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Union Wages Holding Steady, Despite Pandemic ‘Upheaval’

May 22, 2020, 5:39 PM

Wages for union-represented workers are holding steady this year, though the average first-year increase is lower than earlier in 2020.

The overall average is at 3.3% for the third biweekly period in a row, according to the latest update from Bloomberg Law’s database. This is the first time all year that it has stayed the same for more than a month.

“It’s surprising that, amid all of this economic upheaval, this is the time that pay raises show some stability. Unfortunately for organized labor, the average is settling down at the low end of the spectrum,” compared with earlier this year, Bloomberg Law analyst Robert Combs said.

About 1.6 million people in the U.S. have contracted Covid-19, the disease caused by the coronavirus, with more than 93,000 deaths as of Friday morning, according to the Centers for Disease Control and Prevention. The disease has led to mass layoffs and strained businesses still in operation as they work to comply with federal, state, and local social distancing guidelines and mandates.

The high point for union wages in 2020 came in February, when the average first-year increase was 3.8%. It looked then like this year might feature higher pay increases than the previous two calendar years. The year-end average for 2019 was 3.3%, while 2018 ended with an average increase of 3.4%.

About 16.4 million workers in the U.S. are covered by union contracts. The 2020 figures are based on 309 contract settlements added to the database since the beginning of the year. Twenty-nine settlements were added in the most recent biweekly period ending May 20.

All sectors showed a lack of movement in the most recent update.

The manufacturing and state and local government sectors showed the same average increases for the third period in a row, with manufacturing again at 3.1% and state and local government at 2.8%.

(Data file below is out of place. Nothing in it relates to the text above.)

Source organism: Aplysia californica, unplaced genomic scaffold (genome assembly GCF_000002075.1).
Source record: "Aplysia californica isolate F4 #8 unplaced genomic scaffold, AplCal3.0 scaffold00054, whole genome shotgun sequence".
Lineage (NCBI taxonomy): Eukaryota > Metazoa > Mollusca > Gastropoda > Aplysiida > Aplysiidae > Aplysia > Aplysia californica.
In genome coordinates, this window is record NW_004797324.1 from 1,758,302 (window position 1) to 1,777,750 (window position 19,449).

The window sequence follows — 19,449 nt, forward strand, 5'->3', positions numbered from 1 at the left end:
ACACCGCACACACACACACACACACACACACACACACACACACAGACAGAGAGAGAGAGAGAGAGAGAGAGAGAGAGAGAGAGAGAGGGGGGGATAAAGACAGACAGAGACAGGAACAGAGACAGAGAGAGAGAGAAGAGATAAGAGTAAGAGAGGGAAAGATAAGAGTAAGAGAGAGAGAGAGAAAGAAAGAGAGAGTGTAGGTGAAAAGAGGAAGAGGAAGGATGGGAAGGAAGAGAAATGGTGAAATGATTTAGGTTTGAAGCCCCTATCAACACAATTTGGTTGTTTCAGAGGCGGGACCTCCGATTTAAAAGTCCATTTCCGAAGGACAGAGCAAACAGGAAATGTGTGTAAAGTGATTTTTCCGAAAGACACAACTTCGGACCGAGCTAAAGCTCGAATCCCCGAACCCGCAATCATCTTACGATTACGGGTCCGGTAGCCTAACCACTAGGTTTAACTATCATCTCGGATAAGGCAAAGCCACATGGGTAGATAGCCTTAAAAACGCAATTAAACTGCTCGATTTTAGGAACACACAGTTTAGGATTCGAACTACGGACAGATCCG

Nonmanufacturing’s average rose to 4.1%, from 3.9% for the previous biweekly period, but that was mostly because of a couple of high-paying “outliers” among the newly added contracts, Combs said.

The Illinois Association of Health Care Facilities is giving Service Employees International Union-represented nursing home workers statewide an average 20% raise, plus hazard pay during the pandemic. Also, Georgetown University signed a first contract with newly organized graduate student workers that will boost their pay by 12% to 15% in the first year.

Most of the rest of the records entered during this biweekly period have been more in line with recent weeks, Combs said.

The average first-year wage increase with lump-sum payments, such as bonuses included, also has stayed in a holding pattern. It is at 3.6% for the third straight biweekly period, slightly behind 2019’s 3.7% average.

To contact the reporter on this story: Louis C. LaBrecque in Washington at llabrecque@bloomberglaw.com

To contact the editors responsible for this story: Karl Hardy at khardy@bloomberglaw.com; John Lauinger at jlauinger@bloomberglaw.com

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